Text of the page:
Mazarr: "Extremism, Terror, and the Future of Conflict"

Stephen DeAngelis

March 08, 2006

Commentary is underway in the blogosphere about this extremely complex article — “Extremism, Terror, and the Future of Conflict,” by Michael J. Mazarr of the U.S. National War College and Dartmouth, just published in Policy Review, and also available online here.  Austin Bay’s response appears here, and ZenPundit gives a quick read here, promising more to follow.

There is much to digest in Mazarr — we are doing that now, and like most commentators will probably agree with some of his points, and disagree with others.  He covers a great deal of territory — from this history of conflict to the role of 4GW and Network-Centric Warfare — and makes the case for a new approach that he calls psychopolitik — the recognition that identity and psychology are primary drivers of conflict in the age of globalization.

One paragraph stands out immediately:

The great danger, though, is that, as we are doing now, we will persist in our faith that traditional conventional conflict is the dominant mode of warfare and assume that buying the thirty-eighth iteration of manned-precision-destruction-from-the-air capabilities will answer our security needs. Increasingly, it will not. One implication of this revised view of conflict could be crudely summarized as follows: We ought to shift $50 billion to $70 billion from the U.S. defense budget into a wider array of instruments of national power more attuned to the needs of conflict against alienation. These would include strengthened and expanded institutions of diplomacy, scholarship programs, a vastly reenergized Peace Corps, direct foreign aid, debt forgiveness, a restored and expanded public diplomacy program, and much else.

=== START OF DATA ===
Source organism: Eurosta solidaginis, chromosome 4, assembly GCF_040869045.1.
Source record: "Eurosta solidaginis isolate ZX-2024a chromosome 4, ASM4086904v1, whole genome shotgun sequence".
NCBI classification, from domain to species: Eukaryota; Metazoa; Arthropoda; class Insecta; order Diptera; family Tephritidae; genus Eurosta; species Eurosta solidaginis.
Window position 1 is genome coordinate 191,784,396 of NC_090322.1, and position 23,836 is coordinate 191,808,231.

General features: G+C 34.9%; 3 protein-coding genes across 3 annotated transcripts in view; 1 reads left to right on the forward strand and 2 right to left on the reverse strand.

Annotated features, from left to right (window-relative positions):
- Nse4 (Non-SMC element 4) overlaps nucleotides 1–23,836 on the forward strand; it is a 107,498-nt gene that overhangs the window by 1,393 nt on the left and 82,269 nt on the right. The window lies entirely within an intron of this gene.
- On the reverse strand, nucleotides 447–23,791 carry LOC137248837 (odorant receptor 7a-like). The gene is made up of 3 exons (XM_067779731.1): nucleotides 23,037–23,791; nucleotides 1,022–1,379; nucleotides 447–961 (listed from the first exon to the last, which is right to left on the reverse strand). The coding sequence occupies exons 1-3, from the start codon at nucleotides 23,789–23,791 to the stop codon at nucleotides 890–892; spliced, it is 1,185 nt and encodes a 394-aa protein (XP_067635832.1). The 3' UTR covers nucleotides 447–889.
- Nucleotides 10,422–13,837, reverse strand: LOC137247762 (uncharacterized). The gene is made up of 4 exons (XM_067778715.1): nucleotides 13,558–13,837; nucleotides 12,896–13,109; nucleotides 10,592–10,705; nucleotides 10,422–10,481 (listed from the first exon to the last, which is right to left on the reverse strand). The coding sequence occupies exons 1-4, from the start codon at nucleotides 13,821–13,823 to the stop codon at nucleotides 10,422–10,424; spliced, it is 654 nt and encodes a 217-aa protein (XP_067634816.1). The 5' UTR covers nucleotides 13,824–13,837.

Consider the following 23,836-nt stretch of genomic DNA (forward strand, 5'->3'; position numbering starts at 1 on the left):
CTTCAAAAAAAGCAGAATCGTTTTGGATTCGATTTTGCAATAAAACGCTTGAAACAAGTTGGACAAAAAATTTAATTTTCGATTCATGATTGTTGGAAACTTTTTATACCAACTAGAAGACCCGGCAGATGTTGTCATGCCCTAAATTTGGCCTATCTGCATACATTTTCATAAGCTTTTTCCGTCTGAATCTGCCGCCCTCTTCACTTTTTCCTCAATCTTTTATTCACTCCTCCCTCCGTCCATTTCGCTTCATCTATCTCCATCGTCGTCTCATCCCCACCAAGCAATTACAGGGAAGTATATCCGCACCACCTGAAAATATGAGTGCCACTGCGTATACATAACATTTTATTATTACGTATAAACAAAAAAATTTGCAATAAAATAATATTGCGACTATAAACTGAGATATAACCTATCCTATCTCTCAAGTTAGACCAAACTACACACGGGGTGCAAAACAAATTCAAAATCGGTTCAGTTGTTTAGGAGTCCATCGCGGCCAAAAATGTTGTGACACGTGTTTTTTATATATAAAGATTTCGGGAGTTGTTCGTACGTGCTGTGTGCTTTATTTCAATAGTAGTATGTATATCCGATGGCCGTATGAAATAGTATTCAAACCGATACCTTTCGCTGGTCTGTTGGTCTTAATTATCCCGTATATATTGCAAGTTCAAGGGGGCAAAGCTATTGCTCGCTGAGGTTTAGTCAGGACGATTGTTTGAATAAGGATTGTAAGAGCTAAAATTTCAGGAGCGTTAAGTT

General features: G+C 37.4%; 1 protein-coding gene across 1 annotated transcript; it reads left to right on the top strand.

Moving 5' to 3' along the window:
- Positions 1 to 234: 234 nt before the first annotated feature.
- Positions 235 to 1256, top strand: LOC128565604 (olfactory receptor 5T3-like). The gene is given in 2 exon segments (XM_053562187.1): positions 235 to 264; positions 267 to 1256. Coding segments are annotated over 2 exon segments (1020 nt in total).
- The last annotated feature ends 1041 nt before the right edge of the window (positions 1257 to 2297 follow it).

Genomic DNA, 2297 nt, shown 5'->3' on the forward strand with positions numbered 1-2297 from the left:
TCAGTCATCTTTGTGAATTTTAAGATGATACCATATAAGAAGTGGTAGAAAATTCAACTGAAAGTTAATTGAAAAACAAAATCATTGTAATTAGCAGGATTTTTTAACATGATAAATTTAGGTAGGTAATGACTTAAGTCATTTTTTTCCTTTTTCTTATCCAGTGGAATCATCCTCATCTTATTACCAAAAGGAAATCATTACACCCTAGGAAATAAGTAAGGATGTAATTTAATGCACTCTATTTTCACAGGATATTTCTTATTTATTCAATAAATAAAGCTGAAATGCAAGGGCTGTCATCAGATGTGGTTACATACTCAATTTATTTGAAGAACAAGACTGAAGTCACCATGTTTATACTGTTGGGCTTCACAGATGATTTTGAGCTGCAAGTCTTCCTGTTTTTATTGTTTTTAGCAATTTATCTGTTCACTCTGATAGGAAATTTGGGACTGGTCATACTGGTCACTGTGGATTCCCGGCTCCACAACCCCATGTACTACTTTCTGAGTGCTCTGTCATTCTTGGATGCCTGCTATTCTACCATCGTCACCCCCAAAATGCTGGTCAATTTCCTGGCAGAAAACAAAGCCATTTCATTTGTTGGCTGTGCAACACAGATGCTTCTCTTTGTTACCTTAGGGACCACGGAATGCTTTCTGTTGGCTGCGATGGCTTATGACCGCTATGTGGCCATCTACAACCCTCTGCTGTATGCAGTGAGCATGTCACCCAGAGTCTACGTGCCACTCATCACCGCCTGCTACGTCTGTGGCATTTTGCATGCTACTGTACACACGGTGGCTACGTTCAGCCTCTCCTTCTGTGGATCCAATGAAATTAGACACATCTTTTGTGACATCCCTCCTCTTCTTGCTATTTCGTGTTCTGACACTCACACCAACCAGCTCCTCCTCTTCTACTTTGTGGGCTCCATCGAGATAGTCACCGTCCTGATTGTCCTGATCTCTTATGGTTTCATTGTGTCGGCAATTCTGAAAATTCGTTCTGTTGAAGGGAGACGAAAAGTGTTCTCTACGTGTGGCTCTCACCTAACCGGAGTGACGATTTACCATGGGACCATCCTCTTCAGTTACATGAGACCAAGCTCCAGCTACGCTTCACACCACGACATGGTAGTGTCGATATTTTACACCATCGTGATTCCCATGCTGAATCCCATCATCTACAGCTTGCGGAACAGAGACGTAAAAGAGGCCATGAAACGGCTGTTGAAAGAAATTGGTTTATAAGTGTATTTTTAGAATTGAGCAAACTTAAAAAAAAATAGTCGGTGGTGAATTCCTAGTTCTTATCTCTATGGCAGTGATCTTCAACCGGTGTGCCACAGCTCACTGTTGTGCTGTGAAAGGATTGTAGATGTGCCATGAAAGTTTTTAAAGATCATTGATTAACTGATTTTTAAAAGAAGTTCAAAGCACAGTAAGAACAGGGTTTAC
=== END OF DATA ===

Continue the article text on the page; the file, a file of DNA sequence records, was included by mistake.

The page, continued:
The case is strong but doesn’t go far enough — private-sector engagement, not just government initiatives are needed if we are going to succeed in creating resilient institutions and infrastructure and institutions in post-conflict and failed states.  Nevertheless, the larger argument — that effective international engagement requires that we attend to cultural identity and economic integration — is on target.

We will likely have more to say about this, and we will keep track of other commentary as well.